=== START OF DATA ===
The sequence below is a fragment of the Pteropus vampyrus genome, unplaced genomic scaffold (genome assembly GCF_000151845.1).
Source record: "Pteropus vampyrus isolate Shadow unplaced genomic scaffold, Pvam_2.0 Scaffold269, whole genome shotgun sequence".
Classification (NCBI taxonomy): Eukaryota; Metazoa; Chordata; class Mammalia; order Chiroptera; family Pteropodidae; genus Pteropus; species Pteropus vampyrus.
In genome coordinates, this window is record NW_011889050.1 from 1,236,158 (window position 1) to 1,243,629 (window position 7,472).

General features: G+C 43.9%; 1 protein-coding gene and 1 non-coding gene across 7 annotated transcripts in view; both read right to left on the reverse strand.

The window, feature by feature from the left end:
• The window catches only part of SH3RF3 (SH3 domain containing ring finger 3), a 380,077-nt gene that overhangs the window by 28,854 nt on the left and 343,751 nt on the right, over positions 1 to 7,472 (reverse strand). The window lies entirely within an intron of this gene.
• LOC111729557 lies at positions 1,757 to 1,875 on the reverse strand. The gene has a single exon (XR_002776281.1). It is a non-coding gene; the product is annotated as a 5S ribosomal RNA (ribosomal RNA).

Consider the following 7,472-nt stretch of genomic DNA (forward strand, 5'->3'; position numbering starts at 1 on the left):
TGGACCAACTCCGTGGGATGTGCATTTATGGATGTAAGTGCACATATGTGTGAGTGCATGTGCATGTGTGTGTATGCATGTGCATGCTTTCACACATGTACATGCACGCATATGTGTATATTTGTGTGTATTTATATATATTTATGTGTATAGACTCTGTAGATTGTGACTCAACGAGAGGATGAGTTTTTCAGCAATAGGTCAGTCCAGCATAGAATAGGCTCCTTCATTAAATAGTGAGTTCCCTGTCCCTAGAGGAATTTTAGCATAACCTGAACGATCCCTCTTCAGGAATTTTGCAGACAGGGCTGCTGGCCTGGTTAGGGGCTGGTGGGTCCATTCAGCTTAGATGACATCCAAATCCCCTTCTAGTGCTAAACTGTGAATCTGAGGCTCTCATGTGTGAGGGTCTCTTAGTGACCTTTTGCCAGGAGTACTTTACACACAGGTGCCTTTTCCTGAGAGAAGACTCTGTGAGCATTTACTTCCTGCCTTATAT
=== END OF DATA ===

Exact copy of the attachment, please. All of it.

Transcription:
The sequence below is a fragment of the Pteropus vampyrus genome, unplaced genomic scaffold (genome assembly GCF_000151845.1).
Source record: "Pteropus vampyrus isolate Shadow unplaced genomic scaffold, Pvam_2.0 Scaffold269, whole genome shotgun sequence".
Classification (NCBI taxonomy): Eukaryota; Metazoa; Chordata; class Mammalia; order Chiroptera; family Pteropodidae; genus Pteropus; species Pteropus vampyrus.
In genome coordinates, this window is record NW_011889050.1 from 1,236,158 (window position 1) to 1,243,629 (window position 7,472).

General features: G+C 43.9%; 1 protein-coding gene and 1 non-coding gene across 7 annotated transcripts in view; both read right to left on the reverse strand.

The window, feature by feature from the left end:
• The window catches only part of SH3RF3 (SH3 domain containing ring finger 3), a 380,077-nt gene that overhangs the window by 28,854 nt on the left and 343,751 nt on the right, over positions 1 to 7,472 (reverse strand). The window lies entirely within an intron of this gene.
• LOC111729557 lies at positions 1,757 to 1,875 on the reverse strand. The gene has a single exon (XR_002776281.1). It is a non-coding gene; the product is annotated as a 5S ribosomal RNA (ribosomal RNA).

Consider the following 7,472-nt stretch of genomic DNA (forward strand, 5'->3'; position numbering starts at 1 on the left):
TGGACCAACTCCGTGGGATGTGCATTTATGGATGTAAGTGCACATATGTGTGAGTGCATGTGCATGTGTGTGTATGCATGTGCATGCTTTCACACATGTACATGCACGCATATGTGTATATTTGTGTGTATTTATATATATTTATGTGTATAGACTCTGTAGATTGTGACTCAACGAGAGGATGAGTTTTTCAGCAATAGGTCAGTCCAGCATAGAATAGGCTCCTTCATTAAATAGTGAGTTCCCTGTCCCTAGAGGAATTTTAGCATAACCTGAACGATCCCTCTTCAGGAATTTTGCAGACAGGGCTGCTGGCCTGGTTAGGGGCTGGTGGGTCCATTCAGCTTAGATGACATCCAAATCCCCTTCTAGTGCTAAACTGTGAATCTGAGGCTCTCATGTGTGAGGGTCTCTTAGTGACCTTTTGCCAGGAGTACTTTACACACAGGTGCCTTTTCCTGAGAGAAGACTCTGTGAGCATTTACTTCCTGCCTTATAT